The wide variety of archery equipment available today would amaze Robin Hood

March 23, 1964
March 23, 1964

Table of Contents
March 23, 1964

Michigan's Hopes
Johnny Rotz
19th Hole: The Readers Take Over

The wide variety of archery equipment available today would amaze Robin Hood

A licensed hunter took to the woods recently with a 45-pound, high-powered, recurved Bear Kodiak Magnum equipped with bow sight, silencer, brush buttons and nock lock. He wore a zippered, hooded camouflage suit with head net, smoked-elk belt pack, powder pouch, a steel-stayed, elastic-backed cordovan armguard and a sheared-calf shooting glove. Anointing the trees around him with bottled scents, one to attract game and another to fool it, he drew, aimed and shot a Firebird arrow with a broadhead.

This is an article from the March 23, 1964 issue

This is what has happened to the ancient sport of archery, which has 6 million participants in the U.S. and is growing fast, notably in schools, camps and highly populated areas where legislation restricts firearms. There are over 5,000 clubs and two associations, one for field archery and the other for target archery. Although more persons become bow hunters every year, and a few attack scavenger fish, field archery is the most popular pursuit.

Outfitting an archer, whether for target or hunting, has become an exact science. Oldest, largest and typical of the best equipment manufacturers is Bear of Grayling, Mich. Fred Bear, a three-time Michigan archery champion and the holder of 75 big-game trophies, markets 11 bows (among them the Kodiak, Polar, Cub and Fox), the Bear-Easton, Micro-Flite, Firebird, Flu-Flu and Fox arrows, plus every conceivable accessory. Ben Pearson of Pine Bluff, Ark. is nearly as large. York of Independence, Mo., Hoyt of Bridgeton, Mo., Damon Howatt of Yakima, Wash., Wing of Houston and Root of Big Rapids, Mich. are also out standing concerns. In addition, Colt of Hartford, Conn. and Browning of St. Louis, both firearms companies, have recently developed high-level lines of archery gear, as has Shakespeare of Kalamazoo, Mich., long famous in fishing tackle.

At $25 to $125, the fine bows produced by these and other leading makers are beautiful instruments. The already graceful curve of the old lemonwood camp bow has been modified to form the recurved bow with a grip shaped to the hand. Nearly all are made of such exotic woods as African bubinga and zebra and Brazilian rosewood, or domestic cherry and hard maple, and are backed and faced with bonded fiber glass in assorted colors.

All bows are marked for length (the shortest distance from tip to tip) and draw weight (the pressure required to draw the string to the length of the arrow). The average recurved bow is between 60 and 66 inches long, but a large man can buy a 68- or 69-inch bow. Women and children can handle a 60-inch bow easily but may want a shorter one, like Bear's 56-inch Polar ($60). The Bear Kodiak Magnum ($65) and the Colt Huntsman ($60) are short 52-inch hunting bows, resembling the Turkish bow from which all recurved bows derive. Most models are of one length, but all come in a range of draw weights, and each will perform at a draw slightly short of, as well as a few inches past, the point of its rated weight. The outside limits on draw weight are 15 and 70 pounds, but again, each model has its own range. Nothing less than 45 pounds is recommended for hunting.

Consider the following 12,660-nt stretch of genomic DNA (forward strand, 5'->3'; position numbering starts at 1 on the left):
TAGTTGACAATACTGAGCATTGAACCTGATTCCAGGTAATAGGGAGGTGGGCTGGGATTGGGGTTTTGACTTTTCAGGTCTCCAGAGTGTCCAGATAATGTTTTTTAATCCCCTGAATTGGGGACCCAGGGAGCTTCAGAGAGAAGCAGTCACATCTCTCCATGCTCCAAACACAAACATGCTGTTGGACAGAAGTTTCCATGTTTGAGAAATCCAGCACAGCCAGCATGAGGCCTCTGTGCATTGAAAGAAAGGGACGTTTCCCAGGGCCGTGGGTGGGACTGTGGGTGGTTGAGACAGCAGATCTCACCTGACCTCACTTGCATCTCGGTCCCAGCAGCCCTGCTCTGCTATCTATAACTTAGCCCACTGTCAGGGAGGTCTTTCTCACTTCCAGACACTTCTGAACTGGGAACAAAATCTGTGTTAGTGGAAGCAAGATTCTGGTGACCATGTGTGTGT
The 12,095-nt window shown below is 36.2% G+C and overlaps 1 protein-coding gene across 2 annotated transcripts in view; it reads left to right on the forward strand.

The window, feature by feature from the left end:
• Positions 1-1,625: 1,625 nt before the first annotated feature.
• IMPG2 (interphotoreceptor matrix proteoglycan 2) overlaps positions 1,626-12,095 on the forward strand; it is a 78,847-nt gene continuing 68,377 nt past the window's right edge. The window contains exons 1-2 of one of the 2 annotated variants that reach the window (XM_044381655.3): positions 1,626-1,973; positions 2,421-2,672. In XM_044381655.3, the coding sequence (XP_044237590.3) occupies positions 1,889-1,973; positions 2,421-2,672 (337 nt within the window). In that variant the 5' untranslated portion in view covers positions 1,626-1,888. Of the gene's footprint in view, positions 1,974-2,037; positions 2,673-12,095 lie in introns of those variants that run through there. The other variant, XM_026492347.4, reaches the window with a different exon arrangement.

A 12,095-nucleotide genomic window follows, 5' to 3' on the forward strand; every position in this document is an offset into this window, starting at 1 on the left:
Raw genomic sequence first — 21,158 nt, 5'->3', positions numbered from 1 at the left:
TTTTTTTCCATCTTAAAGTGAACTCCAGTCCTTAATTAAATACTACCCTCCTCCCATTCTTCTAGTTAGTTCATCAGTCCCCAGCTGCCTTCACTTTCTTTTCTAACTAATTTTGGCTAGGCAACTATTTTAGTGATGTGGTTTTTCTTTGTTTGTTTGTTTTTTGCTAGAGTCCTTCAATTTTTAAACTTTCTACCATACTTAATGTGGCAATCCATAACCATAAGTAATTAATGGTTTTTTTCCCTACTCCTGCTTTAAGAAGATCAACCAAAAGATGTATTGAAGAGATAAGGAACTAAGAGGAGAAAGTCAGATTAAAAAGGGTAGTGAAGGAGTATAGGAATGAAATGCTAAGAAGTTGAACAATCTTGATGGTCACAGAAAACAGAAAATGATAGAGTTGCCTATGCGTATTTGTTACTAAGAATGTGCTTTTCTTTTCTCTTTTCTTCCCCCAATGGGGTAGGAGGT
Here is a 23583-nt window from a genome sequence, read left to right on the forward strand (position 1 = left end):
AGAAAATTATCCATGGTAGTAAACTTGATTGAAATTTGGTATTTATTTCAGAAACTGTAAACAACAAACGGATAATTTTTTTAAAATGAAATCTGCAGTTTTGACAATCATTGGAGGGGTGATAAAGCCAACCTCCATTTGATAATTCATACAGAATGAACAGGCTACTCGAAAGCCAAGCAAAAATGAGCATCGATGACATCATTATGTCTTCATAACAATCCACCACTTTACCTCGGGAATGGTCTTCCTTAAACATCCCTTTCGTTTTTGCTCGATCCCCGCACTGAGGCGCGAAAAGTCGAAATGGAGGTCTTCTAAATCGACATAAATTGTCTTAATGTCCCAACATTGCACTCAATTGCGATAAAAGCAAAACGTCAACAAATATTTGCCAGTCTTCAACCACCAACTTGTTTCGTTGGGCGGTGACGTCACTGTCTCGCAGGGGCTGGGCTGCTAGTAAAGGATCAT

Arrows, too, come in a great range of lengths (28 inches is the standard), strengths, colors and prices and should suit the individual. The spine, or stiffness, of the arrow must withstand the pressure of the drawn bowstring, for serious injury may attend the buckling of a light arrow in a heavy bow. An arrow that is too short cannot receive maximum thrust, since it will fall from the arrow rest at full draw. Less obviously, an archer would have trouble scoring consistently with an arrow that is too long, since it cannot be drawn the same length for every shot. The difference of a quarter inch in the draw may lower a potential 9 to a 7 by the time the arrow hits.

The perfect way to determine arrow length is to try one at shooting stance while an expert checks elbow and hand positions. Failing that, a novice may extend his arms, without straining, in front of his chest and be measured from the center of it to the tip of his middle finger to determine the proper arrow length for him.

While some serviceable arrows cost as little as $8 a dozen, matched arrows of first quality Port Orford cedar from the Pacific Northwest run $12 to $17 a dozen, depending on head; fiber glass $26 to $32; and aluminum $30 to $35. Tools and materials for assembling arrows are also available for the do-it-yourselfer.

For the novice, most manufacturers make inexpensive solid fiber-glass bows, sold separately and in sets. The straight Pearson 400 Scout ($10) comes in 27-to 34-pound draw weights, a good size for the beginning youngster. Two excellent bows in semirecurved wood and fiber glass for anyone are the Colt Scout ($25) and the Bear Cub ($30). Basic accessories needed are an arm-guard, quiver, glove or finger tab, which should cost under $20 all told.

It is best to shop in person, but some dealers can outfit even a novice by mail, given his height, weight, age, occupation, full-length photograph, arrow length measurement and whether bow and arrows are for hunting or target, right hand or left. If necessary, manufacturers will do the same, shipping f.o.b. at a customer's specification.